Nelson Mandela And How He Changed My Life

It was February 11, 1990, ten days after my sixth birthday. Even at that young age I was aware of politics and justice way beyond my years. I thank my grandmother who was herself deeply involved in equality herself. She having attended Megdar Evers College with Betty Shabazz, Malcolm X's wife years before. On the television in front of me I was watching Nelson Mandela walk out of jail after 27 years. As a young boy I knew that I was watching history and would never see something like it again. This man was important to me even at six years old. Years later it became clear to me why he was.

As Mandela continued his path to the presidency of South Africa and beyond I marveled at what he was able to do. His work on ending apartheid inspired in me the belief that being a servant of the people and aiming to create equality was not only noble but necessary. As I navigated the worlds of predominantly black and brown schools and then predominantly white schools Nelson Mandela's work became even more salient. His example of leadership more profound. The reason for that is because the United States of America has a history so closely tied with South Africa that one could not be amazed and feel a personal investment with his greatness. Apartheid is kindred spirits with slavery and Jim Crow. The anti apartheid movement siblings with the Civil Rights Movement. Malcolm X and Martin Luther King Jr. and Nelson Mandela are cut from the same cloth. And at this moment they are all holding court with the ancestors.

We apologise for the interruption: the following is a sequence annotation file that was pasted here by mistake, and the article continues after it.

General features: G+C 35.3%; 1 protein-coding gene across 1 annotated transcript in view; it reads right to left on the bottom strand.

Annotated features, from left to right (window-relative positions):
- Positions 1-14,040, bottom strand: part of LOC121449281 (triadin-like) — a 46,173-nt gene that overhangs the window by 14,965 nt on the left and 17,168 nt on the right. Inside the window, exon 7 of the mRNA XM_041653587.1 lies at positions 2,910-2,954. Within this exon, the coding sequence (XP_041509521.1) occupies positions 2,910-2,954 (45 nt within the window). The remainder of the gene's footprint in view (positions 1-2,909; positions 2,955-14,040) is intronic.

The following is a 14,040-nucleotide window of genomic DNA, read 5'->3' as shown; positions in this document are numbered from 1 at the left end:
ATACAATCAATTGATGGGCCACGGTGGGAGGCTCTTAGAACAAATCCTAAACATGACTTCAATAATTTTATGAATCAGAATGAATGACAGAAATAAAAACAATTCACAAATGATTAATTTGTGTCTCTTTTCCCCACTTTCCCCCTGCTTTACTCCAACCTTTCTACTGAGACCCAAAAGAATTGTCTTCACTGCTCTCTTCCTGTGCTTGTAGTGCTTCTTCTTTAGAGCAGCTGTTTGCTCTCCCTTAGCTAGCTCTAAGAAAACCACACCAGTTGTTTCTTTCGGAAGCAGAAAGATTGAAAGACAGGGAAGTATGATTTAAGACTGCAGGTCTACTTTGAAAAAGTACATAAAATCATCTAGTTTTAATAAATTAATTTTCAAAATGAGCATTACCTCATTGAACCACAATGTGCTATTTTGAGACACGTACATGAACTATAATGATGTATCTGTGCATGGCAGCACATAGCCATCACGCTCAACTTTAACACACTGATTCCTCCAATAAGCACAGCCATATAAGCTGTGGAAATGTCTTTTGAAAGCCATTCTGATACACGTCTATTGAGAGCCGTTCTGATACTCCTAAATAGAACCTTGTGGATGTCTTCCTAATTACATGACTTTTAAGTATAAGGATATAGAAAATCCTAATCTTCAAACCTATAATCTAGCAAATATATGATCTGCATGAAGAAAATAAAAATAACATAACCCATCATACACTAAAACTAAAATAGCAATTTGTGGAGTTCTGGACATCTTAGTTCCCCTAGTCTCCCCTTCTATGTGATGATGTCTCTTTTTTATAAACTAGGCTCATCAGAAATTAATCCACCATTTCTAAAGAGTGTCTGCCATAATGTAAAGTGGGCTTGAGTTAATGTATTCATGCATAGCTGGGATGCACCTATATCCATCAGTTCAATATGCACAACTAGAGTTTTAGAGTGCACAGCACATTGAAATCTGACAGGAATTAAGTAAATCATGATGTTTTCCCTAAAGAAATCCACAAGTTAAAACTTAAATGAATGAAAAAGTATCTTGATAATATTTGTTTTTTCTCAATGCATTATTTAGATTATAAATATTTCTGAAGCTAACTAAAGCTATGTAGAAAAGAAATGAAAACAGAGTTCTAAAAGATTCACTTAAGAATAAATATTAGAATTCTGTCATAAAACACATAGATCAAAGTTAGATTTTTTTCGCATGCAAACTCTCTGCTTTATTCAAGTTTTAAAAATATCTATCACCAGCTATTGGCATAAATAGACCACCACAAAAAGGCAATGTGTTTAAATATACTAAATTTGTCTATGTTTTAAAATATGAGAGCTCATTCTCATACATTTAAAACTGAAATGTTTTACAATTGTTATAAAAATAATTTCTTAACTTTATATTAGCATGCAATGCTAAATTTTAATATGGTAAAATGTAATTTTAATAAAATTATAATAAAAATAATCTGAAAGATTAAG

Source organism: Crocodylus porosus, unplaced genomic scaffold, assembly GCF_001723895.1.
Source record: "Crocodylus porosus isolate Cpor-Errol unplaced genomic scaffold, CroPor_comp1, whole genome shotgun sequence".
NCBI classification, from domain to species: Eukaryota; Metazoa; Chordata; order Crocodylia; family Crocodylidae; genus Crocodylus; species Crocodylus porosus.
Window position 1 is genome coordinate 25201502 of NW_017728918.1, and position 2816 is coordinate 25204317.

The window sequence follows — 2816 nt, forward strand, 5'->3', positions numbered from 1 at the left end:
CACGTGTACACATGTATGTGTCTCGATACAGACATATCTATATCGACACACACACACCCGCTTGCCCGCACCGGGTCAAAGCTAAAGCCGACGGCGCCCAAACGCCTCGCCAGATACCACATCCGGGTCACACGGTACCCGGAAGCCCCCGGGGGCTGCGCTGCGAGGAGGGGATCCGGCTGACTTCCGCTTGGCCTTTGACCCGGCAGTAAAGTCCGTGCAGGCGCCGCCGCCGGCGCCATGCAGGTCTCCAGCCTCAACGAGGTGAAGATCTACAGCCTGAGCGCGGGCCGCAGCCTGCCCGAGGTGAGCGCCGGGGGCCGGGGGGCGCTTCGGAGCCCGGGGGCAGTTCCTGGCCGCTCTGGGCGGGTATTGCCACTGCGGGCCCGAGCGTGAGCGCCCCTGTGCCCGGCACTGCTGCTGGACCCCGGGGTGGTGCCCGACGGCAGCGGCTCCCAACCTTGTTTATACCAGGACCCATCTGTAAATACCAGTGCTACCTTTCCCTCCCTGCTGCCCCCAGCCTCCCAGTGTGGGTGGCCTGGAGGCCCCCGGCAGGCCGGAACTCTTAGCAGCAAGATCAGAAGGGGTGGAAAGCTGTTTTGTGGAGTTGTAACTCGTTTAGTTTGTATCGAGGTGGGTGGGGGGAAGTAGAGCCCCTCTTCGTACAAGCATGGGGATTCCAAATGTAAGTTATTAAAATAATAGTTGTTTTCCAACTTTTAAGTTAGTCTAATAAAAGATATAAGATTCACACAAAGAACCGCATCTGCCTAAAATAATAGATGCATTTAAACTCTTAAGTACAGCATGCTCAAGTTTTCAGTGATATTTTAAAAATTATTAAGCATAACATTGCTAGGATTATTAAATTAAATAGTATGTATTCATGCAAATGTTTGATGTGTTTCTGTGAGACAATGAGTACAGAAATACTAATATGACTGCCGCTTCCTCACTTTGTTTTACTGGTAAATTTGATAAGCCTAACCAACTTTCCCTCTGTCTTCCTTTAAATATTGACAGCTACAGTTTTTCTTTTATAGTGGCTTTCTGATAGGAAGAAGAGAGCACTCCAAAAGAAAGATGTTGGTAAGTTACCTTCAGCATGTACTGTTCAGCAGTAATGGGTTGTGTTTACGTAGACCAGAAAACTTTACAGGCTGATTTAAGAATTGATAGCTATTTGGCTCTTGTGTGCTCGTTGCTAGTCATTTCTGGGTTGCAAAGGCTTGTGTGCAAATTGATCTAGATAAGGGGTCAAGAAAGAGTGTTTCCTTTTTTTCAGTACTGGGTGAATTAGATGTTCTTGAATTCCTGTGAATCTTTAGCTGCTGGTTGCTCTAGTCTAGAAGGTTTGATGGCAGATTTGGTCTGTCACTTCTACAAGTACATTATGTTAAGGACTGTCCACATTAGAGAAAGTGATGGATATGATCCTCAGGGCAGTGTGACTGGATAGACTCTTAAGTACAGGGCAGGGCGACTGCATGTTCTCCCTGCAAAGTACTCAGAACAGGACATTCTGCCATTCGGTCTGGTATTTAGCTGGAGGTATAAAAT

Nelson Mandela beyond any man has shown me what leadership and sacrifice truly looks like. I can not imagine spending 27 years in jail and coming out more steeled and more passionate about changing the lives of people. Last year I picked up A Long Walk To Freedom. I picked it up knowing deep down that Mandela didn't have long to live. It was my way of wanting to keep his life alive and hear from the man himself about his life and journey. I have read more books than I can count. This book ranks right up there with any that I have read. It put everything into perspective. And I recommend it greatly.

His life is a living testimony to the words of the great theologian St. Ignatius of Loyola to set the world aflame. The flame of Nelson Mandela will burn for eternity. It will continue to be a shining light, a beacon in the treacherous oceans of inequality and injustice. He has irrevocably changed the course of this world. And his impact on this 29 year old man has irrevocably shaped who I have become and who I will forever be. Madiba thank you. You may have departed this earth but you will not die. The great ones don't. They live on in the lives of those they leave behind. They live on by those who continue the work that they did. They live on because the inevitably of death is too small to hold their impact back. Sleep well King and allow your princes and princesses to continue what you have done. As your chariot carries you home may the angels that await you in heaven greet you warmly. You are truly free now Madiba. Long live the King.


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